Sen. Doug Libla Supports the OPC’s Request for New Hearing by the PSC in Noranda Rate Case

Sep 12, 2014

JEFFERSON CITY – State Sen. Doug Libla, R-Poplar Bluff, strongly supports today’s filing by the Office of Public Counsel (OPC) to the Missouri Public Service Commission (PSC) for an affordable electric rate for Noranda. The PSC denied their initial request last month, leading to Noranda starting the process of reducing their workforce at the New Madrid aluminum plant by up to 200 jobs over the next six months.

“For Noranda to compete in these economic conditions, the PSC must grant this rehearing and approve the consumer-friendly OPC compromise. Without the leadership of the PSC, these 900 family sustaining jobs could be lost and the economy of the Bootheel could be permanently damaged,” stated Sen. Libla. “The viability of Noranda’s plant is very dependent upon having reliable and affordable energy. This rate relief filing with the PSC will protect Missouri’s economy, workforce, and rate payers.”

The OPC offered a compromise proposal that aligned with the PSC staff’s supported rate and was supported by Noranda, Consumers Council of Missouri, the Missouri Industrial Energy Consumers and the Missouri Retailers Association. No one who is financially impacted by the decision opposed the OPC solution. This proposal received wide spread support because it will keep all customers rates lower than if Noranda was no longer receiving power from Ameren.

Because the PSC didn’t adopt the OPC’s compromise solution the first time around, Noranda has already begun the difficult process of eliminating jobs at the plant, plus suspending a $30 million capacity expansion project meaning that 60 construction jobs will also be lost from the Bootheel. If the PSC supports the OPC’s compromise stipulation these actions could be revisited and the job losses minimized.

“Electricity represents one-third of Noranda’s costs and it can’t pass on electric rate increases to its customers. They have cut costs everywhere possible in their control except electricity. No aluminum plant has survived in the United States without an affordable electric rate. 30 years ago there were 32 aluminum plants operating in the US. Today there are 9. Lack of affordable power is the reason why,” said Sen. Libla.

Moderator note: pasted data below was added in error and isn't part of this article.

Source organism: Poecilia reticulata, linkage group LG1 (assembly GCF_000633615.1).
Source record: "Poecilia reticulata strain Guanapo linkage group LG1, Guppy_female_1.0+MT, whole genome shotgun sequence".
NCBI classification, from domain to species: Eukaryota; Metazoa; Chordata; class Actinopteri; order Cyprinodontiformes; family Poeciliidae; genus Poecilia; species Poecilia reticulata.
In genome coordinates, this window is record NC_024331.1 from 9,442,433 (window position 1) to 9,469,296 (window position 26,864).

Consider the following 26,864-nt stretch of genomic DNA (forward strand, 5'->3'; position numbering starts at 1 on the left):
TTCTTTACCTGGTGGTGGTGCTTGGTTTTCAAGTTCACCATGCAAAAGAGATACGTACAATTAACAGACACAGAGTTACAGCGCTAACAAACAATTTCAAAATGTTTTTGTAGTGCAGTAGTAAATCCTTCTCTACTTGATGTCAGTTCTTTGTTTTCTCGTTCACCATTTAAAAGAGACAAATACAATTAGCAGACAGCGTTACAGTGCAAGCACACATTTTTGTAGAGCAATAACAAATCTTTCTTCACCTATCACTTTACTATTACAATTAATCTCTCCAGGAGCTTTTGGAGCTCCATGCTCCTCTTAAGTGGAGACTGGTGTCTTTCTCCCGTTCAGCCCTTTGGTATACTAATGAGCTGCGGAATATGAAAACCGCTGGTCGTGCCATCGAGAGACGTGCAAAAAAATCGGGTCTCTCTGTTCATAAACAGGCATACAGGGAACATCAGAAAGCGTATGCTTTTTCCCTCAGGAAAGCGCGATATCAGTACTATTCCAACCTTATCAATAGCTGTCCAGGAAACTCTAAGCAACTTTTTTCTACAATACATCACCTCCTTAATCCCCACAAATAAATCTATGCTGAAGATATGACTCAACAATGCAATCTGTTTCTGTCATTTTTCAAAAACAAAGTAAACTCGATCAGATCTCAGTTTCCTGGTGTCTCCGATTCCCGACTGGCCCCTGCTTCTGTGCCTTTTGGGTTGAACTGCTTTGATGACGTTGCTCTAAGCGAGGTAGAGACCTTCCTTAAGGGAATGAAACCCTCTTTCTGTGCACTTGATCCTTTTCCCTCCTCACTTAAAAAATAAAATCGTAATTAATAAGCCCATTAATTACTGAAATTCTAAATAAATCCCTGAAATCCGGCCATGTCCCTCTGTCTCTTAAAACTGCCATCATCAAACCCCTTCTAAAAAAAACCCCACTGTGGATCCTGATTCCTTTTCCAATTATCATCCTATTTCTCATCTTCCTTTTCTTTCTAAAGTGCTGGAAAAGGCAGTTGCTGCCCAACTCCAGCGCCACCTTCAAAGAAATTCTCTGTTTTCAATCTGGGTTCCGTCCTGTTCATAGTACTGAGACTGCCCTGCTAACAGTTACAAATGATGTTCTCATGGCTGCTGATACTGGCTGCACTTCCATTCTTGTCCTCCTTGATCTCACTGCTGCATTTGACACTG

Noranda pays the 2nd highest electric rate compared to the remaining 9 aluminum plants in the US because of Ameren’s constant rate increases. While Ameren Missouri has paid Ameren Corporation $2.6 Billion since 2006 in dividends to shareholders, They have increased rates on its Missouri customers 43% over the past 8 years, charged an additional $500 million in new surcharges, and Ameren has earned above the PSC’s authorized return for the last 33 consecutive months.

Since 2008, excluding electricity, Noranda has reduced its annual cost to produce aluminum by over $40 million. However, its annual cost of electricity has gone up approximately $44 million, eliminating all other net savings combined. They have also made $238 million in capital investments in New Madrid since 2008.

“Other states are actively pursuing parts or all of Noranda’s business in New Madrid. The PSC needs to rehear the OPC’s compromise proposal immediately and approve it,” said Sen. Libla. “Noranda cannot wait any longer to start making decisions on how to secure the viability of the company. They have a responsibility to start making decisions to protect their employees if the state of Missouri isn’t going to provide an environment of affordable electric rates.”

“The 25th Senate District of Missouri faces a number of economic challenges, with job creation and retention being at the top of the list,” Sen. Libla said. “It is crucial that Noranda’s aluminum plant remains competitive. If that plant was to close, it would be very difficult to replace those jobs. These high-quality and high-paying jobs allow those workers to have a positive impact on the communities where they live, both economically and as leaders contributing to the overall quality of life. Noranda’s continued operations and profitability are of utmost importance to all the people of Southeast Missouri.”